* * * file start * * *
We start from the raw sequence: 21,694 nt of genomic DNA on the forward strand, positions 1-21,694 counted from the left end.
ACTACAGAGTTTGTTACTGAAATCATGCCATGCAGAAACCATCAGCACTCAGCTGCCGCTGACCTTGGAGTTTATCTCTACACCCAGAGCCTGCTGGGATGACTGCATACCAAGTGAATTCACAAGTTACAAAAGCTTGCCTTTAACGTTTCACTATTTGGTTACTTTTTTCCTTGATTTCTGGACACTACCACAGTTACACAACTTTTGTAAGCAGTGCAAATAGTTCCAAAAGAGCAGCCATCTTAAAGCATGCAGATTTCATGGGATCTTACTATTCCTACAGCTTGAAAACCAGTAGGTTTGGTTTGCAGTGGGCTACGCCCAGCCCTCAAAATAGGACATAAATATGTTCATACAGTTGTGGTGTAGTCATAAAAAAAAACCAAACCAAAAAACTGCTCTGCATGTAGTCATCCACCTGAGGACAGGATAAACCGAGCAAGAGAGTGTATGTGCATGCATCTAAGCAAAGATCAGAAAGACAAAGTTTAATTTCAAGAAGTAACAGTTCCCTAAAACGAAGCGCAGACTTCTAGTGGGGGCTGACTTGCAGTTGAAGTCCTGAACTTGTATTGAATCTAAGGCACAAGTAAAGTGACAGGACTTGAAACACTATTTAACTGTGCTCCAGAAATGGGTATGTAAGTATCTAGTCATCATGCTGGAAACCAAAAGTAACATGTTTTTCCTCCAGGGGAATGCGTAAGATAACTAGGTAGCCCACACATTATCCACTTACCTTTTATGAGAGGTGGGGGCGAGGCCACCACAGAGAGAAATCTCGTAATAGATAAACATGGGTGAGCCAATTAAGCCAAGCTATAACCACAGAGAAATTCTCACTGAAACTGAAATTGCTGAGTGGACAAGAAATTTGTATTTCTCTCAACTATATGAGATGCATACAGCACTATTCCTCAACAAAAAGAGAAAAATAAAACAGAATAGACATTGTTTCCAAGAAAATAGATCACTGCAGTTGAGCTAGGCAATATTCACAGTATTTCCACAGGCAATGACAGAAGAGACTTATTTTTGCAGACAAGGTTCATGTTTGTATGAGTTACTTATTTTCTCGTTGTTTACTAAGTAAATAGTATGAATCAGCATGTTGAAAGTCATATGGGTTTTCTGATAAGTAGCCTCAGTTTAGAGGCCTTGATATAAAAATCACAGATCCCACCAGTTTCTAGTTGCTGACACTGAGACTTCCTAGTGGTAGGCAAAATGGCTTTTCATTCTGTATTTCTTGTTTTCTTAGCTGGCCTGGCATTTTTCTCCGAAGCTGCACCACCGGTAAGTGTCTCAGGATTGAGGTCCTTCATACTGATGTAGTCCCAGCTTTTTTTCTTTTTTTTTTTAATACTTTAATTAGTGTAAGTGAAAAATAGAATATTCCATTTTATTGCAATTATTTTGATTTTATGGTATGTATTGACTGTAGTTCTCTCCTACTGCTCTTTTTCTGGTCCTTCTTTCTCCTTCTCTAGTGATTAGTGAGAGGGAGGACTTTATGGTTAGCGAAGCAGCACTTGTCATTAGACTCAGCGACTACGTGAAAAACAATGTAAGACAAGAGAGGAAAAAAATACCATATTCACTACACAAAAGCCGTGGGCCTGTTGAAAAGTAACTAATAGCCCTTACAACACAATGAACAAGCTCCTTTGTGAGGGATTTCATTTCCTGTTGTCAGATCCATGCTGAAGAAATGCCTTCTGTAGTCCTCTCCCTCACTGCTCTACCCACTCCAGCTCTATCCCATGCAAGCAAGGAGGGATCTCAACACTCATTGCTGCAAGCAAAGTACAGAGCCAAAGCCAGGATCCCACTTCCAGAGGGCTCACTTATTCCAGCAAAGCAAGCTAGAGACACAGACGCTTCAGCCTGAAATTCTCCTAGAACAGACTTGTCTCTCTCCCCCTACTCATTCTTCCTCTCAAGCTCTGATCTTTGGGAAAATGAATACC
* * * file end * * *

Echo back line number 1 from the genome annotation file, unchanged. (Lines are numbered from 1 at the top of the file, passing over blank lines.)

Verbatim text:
We start from the raw sequence: 21,694 nt of genomic DNA on the forward strand, positions 1-21,694 counted from the left end.